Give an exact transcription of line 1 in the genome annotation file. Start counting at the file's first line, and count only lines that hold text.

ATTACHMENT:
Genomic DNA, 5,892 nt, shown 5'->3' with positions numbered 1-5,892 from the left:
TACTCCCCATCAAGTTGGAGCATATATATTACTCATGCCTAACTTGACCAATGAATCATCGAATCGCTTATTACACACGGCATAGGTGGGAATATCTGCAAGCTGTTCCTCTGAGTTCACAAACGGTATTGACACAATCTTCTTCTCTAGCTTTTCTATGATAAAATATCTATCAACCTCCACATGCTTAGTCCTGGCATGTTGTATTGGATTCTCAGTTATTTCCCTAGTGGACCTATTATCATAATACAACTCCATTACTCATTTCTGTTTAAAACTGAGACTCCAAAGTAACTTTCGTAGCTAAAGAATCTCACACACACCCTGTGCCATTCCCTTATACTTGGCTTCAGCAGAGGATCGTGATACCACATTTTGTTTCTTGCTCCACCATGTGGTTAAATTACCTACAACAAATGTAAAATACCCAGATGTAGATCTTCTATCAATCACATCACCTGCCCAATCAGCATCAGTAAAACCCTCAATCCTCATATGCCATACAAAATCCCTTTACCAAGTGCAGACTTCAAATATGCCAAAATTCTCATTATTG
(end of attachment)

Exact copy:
Genomic DNA, 5,892 nt, shown 5'->3' with positions numbered 1-5,892 from the left: